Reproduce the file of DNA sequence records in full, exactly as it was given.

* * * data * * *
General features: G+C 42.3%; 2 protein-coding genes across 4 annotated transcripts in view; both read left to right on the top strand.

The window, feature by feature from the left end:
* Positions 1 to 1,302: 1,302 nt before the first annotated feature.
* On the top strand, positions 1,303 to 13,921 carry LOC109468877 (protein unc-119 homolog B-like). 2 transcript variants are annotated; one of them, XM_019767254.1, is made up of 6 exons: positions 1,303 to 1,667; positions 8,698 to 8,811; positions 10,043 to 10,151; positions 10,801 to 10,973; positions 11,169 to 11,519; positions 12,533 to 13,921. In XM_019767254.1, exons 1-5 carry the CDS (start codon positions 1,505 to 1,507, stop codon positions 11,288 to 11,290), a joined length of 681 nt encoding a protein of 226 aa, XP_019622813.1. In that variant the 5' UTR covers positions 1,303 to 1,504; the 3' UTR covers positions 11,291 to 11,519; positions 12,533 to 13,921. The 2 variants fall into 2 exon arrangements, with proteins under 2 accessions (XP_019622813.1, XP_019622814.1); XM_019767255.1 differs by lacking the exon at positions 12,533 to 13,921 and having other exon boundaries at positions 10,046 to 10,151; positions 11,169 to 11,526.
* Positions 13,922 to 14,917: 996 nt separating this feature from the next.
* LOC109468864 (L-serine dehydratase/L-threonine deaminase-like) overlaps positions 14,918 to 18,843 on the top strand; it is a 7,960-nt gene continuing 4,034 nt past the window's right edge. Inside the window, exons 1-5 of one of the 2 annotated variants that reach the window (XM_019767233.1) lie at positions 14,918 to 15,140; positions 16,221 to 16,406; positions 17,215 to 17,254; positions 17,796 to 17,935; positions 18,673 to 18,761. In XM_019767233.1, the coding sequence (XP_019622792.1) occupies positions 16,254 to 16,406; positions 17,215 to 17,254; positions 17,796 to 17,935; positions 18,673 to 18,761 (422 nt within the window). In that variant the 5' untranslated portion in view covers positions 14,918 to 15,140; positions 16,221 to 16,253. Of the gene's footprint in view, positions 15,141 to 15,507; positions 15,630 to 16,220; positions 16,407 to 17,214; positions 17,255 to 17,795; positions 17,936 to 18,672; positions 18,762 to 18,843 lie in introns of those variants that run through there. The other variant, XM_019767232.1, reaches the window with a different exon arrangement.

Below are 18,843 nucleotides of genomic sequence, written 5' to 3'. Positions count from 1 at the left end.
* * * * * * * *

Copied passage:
General features: G+C 42.3%; 2 protein-coding genes across 4 annotated transcripts in view; both read left to right on the top strand.

The window, feature by feature from the left end:
* Positions 1 to 1,302: 1,302 nt before the first annotated feature.
* On the top strand, positions 1,303 to 13,921 carry LOC109468877 (protein unc-119 homolog B-like). 2 transcript variants are annotated; one of them, XM_019767254.1, is made up of 6 exons: positions 1,303 to 1,667; positions 8,698 to 8,811; positions 10,043 to 10,151; positions 10,801 to 10,973; positions 11,169 to 11,519; positions 12,533 to 13,921. In XM_019767254.1, exons 1-5 carry the CDS (start codon positions 1,505 to 1,507, stop codon positions 11,288 to 11,290), a joined length of 681 nt encoding a protein of 226 aa, XP_019622813.1. In that variant the 5' UTR covers positions 1,303 to 1,504; the 3' UTR covers positions 11,291 to 11,519; positions 12,533 to 13,921. The 2 variants fall into 2 exon arrangements, with proteins under 2 accessions (XP_019622813.1, XP_019622814.1); XM_019767255.1 differs by lacking the exon at positions 12,533 to 13,921 and having other exon boundaries at positions 10,046 to 10,151; positions 11,169 to 11,526.
* Positions 13,922 to 14,917: 996 nt separating this feature from the next.
* LOC109468864 (L-serine dehydratase/L-threonine deaminase-like) overlaps positions 14,918 to 18,843 on the top strand; it is a 7,960-nt gene continuing 4,034 nt past the window's right edge. Inside the window, exons 1-5 of one of the 2 annotated variants that reach the window (XM_019767233.1) lie at positions 14,918 to 15,140; positions 16,221 to 16,406; positions 17,215 to 17,254; positions 17,796 to 17,935; positions 18,673 to 18,761. In XM_019767233.1, the coding sequence (XP_019622792.1) occupies positions 16,254 to 16,406; positions 17,215 to 17,254; positions 17,796 to 17,935; positions 18,673 to 18,761 (422 nt within the window). In that variant the 5' untranslated portion in view covers positions 14,918 to 15,140; positions 16,221 to 16,253. Of the gene's footprint in view, positions 15,141 to 15,507; positions 15,630 to 16,220; positions 16,407 to 17,214; positions 17,255 to 17,795; positions 17,936 to 18,672; positions 18,762 to 18,843 lie in introns of those variants that run through there. The other variant, XM_019767232.1, reaches the window with a different exon arrangement.

Below are 18,843 nucleotides of genomic sequence, written 5' to 3'. Positions count from 1 at the left end.